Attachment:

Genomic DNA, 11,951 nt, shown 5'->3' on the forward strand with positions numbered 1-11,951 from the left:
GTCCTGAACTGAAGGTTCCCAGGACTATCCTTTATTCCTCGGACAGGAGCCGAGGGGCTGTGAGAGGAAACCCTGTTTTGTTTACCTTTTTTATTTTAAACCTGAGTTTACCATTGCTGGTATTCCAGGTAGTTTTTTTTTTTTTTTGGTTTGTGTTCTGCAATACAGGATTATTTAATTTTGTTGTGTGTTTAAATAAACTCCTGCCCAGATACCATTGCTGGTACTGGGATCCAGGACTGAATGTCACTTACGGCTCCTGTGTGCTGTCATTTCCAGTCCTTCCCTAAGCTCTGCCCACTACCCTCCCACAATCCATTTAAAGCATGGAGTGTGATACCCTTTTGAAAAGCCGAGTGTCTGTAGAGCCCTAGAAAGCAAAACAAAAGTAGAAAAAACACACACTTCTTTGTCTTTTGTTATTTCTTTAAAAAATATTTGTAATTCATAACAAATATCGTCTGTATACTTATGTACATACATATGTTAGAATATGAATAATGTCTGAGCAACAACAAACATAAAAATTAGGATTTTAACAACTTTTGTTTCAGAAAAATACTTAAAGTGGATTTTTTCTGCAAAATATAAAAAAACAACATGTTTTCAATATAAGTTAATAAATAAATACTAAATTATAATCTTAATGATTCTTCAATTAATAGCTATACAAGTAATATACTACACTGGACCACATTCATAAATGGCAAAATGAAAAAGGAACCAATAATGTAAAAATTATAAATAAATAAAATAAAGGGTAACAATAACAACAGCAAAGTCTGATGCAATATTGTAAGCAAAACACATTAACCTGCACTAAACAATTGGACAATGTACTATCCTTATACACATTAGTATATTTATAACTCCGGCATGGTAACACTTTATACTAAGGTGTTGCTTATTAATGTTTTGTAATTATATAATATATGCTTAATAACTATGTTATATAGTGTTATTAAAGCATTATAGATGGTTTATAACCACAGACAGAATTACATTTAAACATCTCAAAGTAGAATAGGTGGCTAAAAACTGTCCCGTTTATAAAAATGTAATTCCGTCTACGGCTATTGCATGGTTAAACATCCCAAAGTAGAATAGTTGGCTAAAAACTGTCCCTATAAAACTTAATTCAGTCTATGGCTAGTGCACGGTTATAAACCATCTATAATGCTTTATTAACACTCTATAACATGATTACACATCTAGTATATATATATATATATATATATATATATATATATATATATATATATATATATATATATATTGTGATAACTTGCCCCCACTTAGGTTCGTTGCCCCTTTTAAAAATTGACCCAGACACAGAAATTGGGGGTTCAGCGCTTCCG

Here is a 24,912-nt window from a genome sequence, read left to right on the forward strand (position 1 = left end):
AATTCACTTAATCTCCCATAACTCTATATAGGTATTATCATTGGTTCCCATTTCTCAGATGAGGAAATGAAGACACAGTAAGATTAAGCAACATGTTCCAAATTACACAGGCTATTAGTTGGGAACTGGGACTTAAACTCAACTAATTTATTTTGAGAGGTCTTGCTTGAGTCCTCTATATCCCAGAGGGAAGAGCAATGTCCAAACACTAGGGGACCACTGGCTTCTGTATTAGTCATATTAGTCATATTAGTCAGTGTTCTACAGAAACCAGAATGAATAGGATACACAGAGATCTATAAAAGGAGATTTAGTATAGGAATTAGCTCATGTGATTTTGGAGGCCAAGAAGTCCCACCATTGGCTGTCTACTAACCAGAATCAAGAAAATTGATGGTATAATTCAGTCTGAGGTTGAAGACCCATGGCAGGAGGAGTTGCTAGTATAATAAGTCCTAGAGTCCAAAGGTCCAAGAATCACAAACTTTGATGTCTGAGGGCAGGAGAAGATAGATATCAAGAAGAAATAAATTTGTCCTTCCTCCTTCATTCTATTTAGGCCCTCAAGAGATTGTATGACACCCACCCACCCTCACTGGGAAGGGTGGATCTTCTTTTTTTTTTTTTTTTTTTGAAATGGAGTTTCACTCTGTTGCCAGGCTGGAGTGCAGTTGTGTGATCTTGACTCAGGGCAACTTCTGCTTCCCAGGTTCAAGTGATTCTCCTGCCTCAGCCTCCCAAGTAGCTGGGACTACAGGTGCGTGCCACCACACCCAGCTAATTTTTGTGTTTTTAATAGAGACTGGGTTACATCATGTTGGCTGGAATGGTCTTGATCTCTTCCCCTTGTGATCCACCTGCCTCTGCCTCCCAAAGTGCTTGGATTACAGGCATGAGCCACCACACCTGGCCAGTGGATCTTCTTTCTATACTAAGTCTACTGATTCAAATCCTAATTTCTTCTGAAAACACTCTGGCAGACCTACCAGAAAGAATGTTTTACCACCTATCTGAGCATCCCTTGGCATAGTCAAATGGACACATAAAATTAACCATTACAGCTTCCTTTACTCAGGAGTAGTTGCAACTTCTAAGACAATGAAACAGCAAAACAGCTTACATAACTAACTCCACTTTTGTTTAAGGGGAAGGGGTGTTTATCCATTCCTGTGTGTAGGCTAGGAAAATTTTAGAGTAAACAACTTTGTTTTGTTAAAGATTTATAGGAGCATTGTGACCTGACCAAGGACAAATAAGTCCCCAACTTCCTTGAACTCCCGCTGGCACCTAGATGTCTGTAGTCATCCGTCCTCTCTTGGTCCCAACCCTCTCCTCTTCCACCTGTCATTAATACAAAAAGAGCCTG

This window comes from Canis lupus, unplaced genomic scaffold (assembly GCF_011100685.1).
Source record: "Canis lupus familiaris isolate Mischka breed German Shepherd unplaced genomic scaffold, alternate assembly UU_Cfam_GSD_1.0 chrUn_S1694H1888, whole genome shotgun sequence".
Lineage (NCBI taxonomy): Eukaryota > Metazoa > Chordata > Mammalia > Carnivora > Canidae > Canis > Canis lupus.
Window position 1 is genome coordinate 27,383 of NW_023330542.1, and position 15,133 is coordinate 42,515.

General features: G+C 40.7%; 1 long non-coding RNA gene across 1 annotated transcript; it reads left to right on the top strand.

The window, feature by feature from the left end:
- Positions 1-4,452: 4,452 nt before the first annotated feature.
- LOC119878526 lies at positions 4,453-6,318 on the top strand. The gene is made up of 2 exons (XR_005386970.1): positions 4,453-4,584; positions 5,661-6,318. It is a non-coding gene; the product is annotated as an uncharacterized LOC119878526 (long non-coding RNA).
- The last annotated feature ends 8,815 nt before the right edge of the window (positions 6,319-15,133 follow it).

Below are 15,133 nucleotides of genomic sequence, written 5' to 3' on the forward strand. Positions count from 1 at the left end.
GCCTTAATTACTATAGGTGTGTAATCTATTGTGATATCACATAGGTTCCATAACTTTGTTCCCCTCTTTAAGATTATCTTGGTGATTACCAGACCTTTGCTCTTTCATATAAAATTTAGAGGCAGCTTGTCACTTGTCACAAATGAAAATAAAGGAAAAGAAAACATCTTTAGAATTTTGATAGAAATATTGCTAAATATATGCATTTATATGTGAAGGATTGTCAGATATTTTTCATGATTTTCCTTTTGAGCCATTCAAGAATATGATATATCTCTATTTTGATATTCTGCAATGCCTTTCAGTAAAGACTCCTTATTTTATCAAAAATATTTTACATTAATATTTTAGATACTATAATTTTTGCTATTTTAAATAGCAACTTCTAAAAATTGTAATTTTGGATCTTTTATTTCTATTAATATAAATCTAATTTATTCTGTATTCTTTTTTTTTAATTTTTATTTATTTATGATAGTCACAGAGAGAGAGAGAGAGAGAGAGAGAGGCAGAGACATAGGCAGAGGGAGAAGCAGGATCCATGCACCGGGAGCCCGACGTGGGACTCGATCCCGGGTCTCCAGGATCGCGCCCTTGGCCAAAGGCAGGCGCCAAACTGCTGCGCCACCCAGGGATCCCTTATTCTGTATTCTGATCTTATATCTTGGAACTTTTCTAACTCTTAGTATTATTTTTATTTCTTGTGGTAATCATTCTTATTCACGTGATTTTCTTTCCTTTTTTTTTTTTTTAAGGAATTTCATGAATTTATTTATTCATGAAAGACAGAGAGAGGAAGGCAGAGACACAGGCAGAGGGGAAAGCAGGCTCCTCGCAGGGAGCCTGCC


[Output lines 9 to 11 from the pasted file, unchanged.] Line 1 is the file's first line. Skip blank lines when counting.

General features: G+C 40.7%; 1 long non-coding RNA gene across 1 annotated transcript; it reads left to right on the top strand.

The window, feature by feature from the left end:
- Positions 1-4,452: 4,452 nt before the first annotated feature.